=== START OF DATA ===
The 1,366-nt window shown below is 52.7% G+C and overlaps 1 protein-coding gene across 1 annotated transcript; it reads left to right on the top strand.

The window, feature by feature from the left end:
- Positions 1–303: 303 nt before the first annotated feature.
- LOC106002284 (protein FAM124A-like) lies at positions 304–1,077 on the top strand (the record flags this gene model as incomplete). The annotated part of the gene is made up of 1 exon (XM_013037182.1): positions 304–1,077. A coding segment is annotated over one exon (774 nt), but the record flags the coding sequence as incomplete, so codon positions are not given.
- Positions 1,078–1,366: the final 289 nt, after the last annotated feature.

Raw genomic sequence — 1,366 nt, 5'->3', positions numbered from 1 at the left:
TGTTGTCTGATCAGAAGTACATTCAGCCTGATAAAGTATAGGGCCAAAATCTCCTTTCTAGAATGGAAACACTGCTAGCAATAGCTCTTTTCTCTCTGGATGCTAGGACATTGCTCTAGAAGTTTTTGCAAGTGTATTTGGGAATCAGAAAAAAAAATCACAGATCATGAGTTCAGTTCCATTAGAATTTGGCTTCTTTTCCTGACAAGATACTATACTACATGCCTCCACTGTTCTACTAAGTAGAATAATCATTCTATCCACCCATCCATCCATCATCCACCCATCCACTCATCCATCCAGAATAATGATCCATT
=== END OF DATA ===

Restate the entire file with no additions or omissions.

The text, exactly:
The 1,366-nt window shown below is 52.7% G+C and overlaps 1 protein-coding gene across 1 annotated transcript; it reads left to right on the top strand.

The window, feature by feature from the left end:
- Positions 1–303: 303 nt before the first annotated feature.
- LOC106002284 (protein FAM124A-like) lies at positions 304–1,077 on the top strand (the record flags this gene model as incomplete). The annotated part of the gene is made up of 1 exon (XM_013037182.1): positions 304–1,077. A coding segment is annotated over one exon (774 nt), but the record flags the coding sequence as incomplete, so codon positions are not given.
- Positions 1,078–1,366: the final 289 nt, after the last annotated feature.

Raw genomic sequence — 1,366 nt, 5'->3', positions numbered from 1 at the left:
TGTTGTCTGATCAGAAGTACATTCAGCCTGATAAAGTATAGGGCCAAAATCTCCTTTCTAGAATGGAAACACTGCTAGCAATAGCTCTTTTCTCTCTGGATGCTAGGACATTGCTCTAGAAGTTTTTGCAAGTGTATTTGGGAATCAGAAAAAAAAATCACAGATCATGAGTTCAGTTCCATTAGAATTTGGCTTCTTTTCCTGACAAGATACTATACTACATGCCTCCACTGTTCTACTAAGTAGAATAATCATTCTATCCACCCATCCATCCATCATCCACCCATCCACTCATCCATCCAGAATAATGATCCATT